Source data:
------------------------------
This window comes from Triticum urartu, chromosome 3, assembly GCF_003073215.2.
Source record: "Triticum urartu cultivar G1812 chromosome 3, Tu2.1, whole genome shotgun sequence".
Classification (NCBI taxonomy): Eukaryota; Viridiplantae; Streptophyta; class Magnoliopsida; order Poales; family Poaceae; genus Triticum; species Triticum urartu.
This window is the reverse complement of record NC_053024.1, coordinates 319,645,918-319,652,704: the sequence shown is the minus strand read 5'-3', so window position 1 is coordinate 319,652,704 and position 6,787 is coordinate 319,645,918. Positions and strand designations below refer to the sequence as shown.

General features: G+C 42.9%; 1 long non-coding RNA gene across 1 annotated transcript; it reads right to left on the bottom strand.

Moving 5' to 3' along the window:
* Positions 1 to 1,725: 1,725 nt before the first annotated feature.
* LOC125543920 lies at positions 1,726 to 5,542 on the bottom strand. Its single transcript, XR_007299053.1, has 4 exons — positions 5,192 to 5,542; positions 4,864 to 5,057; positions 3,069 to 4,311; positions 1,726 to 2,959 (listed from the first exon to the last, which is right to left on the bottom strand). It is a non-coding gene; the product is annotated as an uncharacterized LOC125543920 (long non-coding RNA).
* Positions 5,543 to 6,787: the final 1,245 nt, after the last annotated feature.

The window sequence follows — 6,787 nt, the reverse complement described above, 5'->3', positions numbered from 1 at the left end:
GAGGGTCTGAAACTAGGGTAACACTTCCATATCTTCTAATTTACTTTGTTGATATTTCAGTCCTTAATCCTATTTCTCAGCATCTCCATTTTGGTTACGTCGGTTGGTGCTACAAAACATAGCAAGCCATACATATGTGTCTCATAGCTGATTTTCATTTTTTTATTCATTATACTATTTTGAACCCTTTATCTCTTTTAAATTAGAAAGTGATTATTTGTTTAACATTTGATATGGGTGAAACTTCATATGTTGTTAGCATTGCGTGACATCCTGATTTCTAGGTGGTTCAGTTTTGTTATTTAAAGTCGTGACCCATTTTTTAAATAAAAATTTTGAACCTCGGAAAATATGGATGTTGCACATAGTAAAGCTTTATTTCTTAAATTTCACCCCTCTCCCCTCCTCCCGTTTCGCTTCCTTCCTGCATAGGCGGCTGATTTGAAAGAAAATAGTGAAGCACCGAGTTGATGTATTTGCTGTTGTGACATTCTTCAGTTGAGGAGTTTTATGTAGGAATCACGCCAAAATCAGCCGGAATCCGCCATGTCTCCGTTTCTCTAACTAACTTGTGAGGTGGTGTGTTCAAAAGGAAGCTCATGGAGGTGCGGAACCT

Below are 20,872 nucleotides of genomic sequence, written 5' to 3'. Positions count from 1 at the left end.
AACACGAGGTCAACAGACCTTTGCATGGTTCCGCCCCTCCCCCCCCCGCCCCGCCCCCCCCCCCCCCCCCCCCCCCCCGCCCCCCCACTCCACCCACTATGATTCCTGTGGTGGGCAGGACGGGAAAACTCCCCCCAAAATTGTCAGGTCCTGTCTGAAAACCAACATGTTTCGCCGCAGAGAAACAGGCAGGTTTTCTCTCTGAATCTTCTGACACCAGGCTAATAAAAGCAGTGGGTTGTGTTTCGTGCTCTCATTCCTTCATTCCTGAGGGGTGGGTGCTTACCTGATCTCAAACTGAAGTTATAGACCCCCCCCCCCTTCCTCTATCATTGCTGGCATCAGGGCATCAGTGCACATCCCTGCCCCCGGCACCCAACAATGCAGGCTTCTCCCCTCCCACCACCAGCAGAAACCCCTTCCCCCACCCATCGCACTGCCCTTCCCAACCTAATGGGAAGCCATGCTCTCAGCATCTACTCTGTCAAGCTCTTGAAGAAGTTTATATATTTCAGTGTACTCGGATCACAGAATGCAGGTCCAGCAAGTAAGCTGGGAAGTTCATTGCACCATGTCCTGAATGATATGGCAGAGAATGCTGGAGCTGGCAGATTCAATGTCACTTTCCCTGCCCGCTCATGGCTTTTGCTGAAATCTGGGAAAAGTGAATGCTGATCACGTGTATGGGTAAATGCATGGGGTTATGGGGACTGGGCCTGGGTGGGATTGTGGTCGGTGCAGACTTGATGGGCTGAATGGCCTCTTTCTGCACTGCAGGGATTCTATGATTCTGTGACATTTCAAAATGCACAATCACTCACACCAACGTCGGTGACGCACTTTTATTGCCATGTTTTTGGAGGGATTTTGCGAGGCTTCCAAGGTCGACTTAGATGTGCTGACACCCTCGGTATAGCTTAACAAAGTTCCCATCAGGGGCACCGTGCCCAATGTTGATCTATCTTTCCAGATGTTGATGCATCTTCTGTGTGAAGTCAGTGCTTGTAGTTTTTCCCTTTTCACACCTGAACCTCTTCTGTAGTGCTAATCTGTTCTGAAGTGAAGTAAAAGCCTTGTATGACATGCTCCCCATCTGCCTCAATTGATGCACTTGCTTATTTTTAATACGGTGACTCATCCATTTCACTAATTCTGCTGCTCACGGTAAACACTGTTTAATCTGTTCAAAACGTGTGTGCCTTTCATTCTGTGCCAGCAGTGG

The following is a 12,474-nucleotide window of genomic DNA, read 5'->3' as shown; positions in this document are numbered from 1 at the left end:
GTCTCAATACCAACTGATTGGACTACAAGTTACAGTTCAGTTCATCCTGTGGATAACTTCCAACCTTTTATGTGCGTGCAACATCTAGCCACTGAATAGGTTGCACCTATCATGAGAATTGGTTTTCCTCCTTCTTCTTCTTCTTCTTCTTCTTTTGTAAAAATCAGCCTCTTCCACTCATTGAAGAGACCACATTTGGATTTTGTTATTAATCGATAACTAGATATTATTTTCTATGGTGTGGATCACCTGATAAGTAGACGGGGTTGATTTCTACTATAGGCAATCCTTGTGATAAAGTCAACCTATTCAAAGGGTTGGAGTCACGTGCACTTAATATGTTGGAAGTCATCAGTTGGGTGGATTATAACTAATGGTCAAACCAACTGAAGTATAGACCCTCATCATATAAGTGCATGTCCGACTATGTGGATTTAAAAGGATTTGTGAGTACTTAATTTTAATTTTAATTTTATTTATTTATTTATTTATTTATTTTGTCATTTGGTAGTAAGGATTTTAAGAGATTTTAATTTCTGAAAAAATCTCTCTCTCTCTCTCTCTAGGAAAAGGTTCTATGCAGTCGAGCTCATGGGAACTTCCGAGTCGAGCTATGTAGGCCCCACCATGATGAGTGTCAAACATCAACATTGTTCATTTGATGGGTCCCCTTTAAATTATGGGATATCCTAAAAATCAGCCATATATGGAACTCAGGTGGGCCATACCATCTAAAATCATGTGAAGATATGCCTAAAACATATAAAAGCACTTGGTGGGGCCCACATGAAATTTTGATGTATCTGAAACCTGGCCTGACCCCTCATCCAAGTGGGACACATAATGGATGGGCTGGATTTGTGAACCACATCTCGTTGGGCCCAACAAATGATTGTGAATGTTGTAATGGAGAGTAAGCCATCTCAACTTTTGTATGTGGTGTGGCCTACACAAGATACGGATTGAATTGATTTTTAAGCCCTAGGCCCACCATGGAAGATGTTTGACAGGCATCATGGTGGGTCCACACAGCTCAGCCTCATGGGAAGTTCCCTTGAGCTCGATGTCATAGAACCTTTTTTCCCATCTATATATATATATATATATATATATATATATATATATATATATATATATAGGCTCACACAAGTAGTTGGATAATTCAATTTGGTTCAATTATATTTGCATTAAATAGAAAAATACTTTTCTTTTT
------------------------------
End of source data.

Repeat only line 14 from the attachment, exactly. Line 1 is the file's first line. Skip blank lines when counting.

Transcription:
The following is a 12,474-nucleotide window of genomic DNA, read 5'->3' as shown; positions in this document are numbered from 1 at the left end: